|HIV Transmission From Patient with Nondetectable
May 12, 1997
Mr. Sowadsky, I recently shared a needle with a friend of mine who has learned that he is HIV positive. He knew prior to the incident and says that my risk is minimal due to the fact the he has an "undetectable" viral load. Is this true? What's the current thinking?
| Response from Mr. Sowadsky
Hi. Thank you for your question.
If you shared a needle with this person, you are still considered at significant risk of infection with HIV. The fact that his viral load was "below detectable levels" merely means your risk was lower, than if you had shared a needle from a person with a high viral load. But "lower" risk is NOT the same as "low" risk. You should now assume that you, too, are infected with HIV. I strongly suggest that you get tested for HIV to determine if you are infected. Remember, it can take up to 6 months for an HIV antibody test to detect an HIV infection. I also strongly recommend you get tested for the Hepatitis B and Hepatitis C viruses, which can be even higher risk than HIV.
My next suggestion is that you do not share needles with anyone. By sharing needles, you and your needle-sharing partners become at high risk for HIV, Hepatitis B, Hepatitis C, and so forth. If you must share needles, it's important that you clean your needles. To clean your needles: Rinse the syringe with tap water twice. Squirt the water down the sink each time.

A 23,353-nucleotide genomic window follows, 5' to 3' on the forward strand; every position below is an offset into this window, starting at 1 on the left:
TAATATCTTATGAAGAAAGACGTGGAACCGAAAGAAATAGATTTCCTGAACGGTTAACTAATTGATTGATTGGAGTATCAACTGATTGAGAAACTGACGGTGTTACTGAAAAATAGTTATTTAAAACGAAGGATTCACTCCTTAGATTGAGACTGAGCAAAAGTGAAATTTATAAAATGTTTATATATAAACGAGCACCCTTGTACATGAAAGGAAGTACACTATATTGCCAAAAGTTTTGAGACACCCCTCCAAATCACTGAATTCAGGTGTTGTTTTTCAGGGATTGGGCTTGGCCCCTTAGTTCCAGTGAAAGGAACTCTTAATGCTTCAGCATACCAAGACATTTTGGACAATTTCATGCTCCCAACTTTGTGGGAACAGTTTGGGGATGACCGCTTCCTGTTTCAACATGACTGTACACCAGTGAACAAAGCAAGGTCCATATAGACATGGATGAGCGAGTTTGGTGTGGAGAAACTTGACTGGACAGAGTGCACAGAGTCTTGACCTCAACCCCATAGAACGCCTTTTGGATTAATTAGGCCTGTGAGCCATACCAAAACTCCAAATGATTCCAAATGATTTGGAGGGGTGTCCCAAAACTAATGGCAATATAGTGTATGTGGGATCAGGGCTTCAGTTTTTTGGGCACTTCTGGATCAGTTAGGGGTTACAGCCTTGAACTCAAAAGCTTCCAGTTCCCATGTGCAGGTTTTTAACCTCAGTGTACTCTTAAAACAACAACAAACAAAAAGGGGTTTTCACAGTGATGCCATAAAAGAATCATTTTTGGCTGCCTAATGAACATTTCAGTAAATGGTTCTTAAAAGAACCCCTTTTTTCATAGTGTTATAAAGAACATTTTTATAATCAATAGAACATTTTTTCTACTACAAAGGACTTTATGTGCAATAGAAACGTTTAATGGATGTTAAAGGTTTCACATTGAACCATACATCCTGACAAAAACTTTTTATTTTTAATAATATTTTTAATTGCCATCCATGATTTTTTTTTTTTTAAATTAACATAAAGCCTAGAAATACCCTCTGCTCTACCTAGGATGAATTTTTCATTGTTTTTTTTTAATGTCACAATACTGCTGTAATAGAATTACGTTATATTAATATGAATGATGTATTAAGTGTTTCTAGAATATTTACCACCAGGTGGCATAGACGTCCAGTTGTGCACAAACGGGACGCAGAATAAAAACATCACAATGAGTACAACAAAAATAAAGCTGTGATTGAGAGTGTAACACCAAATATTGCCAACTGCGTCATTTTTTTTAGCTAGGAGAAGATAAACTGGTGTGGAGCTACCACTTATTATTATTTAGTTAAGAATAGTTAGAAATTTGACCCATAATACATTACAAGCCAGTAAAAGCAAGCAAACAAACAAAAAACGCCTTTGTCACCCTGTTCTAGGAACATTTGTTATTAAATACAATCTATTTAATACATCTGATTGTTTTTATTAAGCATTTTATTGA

Rinse the syringe twice with full-strength liquid bleach. Shake the syringe for 30 seconds each time. Then squirt the bleach down the drain each time.
Rinse the syringe again with tap water twice. Squirt the water down the sink each time.
For more information on the issue of viral loads below detectable levels, see the question, "AFFECT OF MAGIC'S WIFE'S REVELATION THAT MAGIC HAS BEEN CURED".
If you have any further questions, please feel free to call the Centers for Disease Control at 1.800.232.4636 (Nationwide).
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